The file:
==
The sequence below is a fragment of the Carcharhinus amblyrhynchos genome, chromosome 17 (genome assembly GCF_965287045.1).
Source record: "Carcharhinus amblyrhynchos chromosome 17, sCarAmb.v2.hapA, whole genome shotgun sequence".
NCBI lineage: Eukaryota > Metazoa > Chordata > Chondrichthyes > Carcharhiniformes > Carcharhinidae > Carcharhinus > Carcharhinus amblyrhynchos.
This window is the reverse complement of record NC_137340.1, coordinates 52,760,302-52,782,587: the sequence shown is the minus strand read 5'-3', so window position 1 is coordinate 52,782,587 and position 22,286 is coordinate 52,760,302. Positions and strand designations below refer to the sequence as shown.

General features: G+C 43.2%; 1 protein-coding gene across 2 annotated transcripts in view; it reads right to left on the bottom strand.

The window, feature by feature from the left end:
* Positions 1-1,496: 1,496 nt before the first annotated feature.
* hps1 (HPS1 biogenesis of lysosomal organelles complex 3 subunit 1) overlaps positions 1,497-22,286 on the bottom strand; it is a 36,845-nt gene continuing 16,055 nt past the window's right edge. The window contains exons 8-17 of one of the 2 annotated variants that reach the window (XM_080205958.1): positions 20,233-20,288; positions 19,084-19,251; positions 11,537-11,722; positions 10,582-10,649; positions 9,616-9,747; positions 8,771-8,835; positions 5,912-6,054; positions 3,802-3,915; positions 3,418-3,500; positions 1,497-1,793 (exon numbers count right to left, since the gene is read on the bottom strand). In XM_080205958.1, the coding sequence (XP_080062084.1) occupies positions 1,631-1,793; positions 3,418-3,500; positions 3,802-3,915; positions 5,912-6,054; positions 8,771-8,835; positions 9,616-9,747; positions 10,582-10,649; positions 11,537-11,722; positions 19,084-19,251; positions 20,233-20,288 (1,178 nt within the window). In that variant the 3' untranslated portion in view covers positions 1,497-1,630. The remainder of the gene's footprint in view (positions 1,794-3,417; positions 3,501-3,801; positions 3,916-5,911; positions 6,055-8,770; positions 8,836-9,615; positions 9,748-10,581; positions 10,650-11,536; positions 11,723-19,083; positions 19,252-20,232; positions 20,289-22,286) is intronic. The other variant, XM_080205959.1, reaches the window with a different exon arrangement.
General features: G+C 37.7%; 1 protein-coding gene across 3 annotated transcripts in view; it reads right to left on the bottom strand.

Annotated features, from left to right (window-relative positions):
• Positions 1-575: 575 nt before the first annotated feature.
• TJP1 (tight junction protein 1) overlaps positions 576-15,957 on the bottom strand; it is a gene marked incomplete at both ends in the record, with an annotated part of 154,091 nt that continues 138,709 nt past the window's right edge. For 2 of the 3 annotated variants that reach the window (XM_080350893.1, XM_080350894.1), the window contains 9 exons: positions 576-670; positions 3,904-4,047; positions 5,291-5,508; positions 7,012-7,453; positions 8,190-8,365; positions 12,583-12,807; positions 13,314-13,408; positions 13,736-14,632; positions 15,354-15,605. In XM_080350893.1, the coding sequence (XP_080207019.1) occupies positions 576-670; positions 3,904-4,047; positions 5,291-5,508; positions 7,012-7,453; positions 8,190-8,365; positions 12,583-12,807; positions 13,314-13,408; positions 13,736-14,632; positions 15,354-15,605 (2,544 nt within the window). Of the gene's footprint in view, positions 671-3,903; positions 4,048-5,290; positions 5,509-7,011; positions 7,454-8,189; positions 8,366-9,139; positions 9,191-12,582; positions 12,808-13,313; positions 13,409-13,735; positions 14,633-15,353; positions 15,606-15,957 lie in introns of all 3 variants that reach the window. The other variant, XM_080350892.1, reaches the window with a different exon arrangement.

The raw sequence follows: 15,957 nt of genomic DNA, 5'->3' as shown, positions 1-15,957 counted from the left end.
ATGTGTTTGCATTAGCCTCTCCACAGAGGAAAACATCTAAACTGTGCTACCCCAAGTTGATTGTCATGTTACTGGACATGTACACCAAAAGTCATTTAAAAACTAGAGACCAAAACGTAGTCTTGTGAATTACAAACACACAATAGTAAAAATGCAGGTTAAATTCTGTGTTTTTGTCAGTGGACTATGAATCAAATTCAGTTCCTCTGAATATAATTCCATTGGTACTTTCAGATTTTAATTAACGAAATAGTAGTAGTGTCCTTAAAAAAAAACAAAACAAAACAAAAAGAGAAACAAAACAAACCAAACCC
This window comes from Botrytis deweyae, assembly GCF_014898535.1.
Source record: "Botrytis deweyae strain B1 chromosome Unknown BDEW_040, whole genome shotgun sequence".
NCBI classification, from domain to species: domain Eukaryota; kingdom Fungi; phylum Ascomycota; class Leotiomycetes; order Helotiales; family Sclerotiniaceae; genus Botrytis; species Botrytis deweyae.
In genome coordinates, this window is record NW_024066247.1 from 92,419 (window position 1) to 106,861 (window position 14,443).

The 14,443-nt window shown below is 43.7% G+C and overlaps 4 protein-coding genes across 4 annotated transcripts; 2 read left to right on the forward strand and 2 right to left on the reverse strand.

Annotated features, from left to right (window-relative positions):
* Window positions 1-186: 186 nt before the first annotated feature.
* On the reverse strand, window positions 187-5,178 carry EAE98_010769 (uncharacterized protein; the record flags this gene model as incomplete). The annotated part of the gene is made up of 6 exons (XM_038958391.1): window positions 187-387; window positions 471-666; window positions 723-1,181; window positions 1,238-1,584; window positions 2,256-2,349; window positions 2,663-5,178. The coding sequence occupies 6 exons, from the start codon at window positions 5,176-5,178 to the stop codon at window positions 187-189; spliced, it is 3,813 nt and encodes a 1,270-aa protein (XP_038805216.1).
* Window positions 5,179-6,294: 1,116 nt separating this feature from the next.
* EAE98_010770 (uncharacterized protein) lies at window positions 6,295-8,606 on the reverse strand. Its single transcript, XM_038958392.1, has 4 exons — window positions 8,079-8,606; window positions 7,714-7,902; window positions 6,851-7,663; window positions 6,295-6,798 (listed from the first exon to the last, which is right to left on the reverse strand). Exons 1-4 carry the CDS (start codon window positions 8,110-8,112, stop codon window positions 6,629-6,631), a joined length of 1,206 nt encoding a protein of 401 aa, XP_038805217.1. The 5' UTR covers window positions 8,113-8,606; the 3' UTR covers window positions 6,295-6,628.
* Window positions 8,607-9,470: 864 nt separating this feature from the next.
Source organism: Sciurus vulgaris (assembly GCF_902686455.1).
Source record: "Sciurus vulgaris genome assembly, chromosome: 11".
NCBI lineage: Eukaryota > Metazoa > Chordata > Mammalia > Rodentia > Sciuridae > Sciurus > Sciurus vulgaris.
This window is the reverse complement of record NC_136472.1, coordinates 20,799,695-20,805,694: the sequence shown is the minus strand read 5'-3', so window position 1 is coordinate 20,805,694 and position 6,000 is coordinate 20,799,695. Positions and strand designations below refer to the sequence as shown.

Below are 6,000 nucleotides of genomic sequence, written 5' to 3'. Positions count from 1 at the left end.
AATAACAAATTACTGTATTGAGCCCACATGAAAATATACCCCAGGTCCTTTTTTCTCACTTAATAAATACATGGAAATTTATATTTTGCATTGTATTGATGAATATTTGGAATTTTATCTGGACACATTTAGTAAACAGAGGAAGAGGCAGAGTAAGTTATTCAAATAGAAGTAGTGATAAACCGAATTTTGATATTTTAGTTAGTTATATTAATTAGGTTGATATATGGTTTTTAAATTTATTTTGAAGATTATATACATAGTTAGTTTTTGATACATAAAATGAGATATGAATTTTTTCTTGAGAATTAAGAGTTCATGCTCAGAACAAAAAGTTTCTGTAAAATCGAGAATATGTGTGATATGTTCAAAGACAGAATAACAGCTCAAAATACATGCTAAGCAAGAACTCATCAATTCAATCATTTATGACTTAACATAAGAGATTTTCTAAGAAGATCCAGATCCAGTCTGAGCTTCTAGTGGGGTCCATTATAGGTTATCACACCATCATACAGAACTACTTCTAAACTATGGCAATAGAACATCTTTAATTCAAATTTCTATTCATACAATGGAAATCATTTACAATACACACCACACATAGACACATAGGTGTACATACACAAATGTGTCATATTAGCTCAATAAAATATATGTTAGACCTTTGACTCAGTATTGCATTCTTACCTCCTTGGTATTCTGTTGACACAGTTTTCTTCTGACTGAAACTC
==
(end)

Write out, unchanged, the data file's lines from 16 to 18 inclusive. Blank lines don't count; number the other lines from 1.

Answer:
Source record: "Botrytis deweyae strain B1 chromosome Unknown BDEW_040, whole genome shotgun sequence".
NCBI classification, from domain to species: domain Eukaryota; kingdom Fungi; phylum Ascomycota; class Leotiomycetes; order Helotiales; family Sclerotiniaceae; genus Botrytis; species Botrytis deweyae.
In genome coordinates, this window is record NW_024066247.1 from 92,419 (window position 1) to 106,861 (window position 14,443).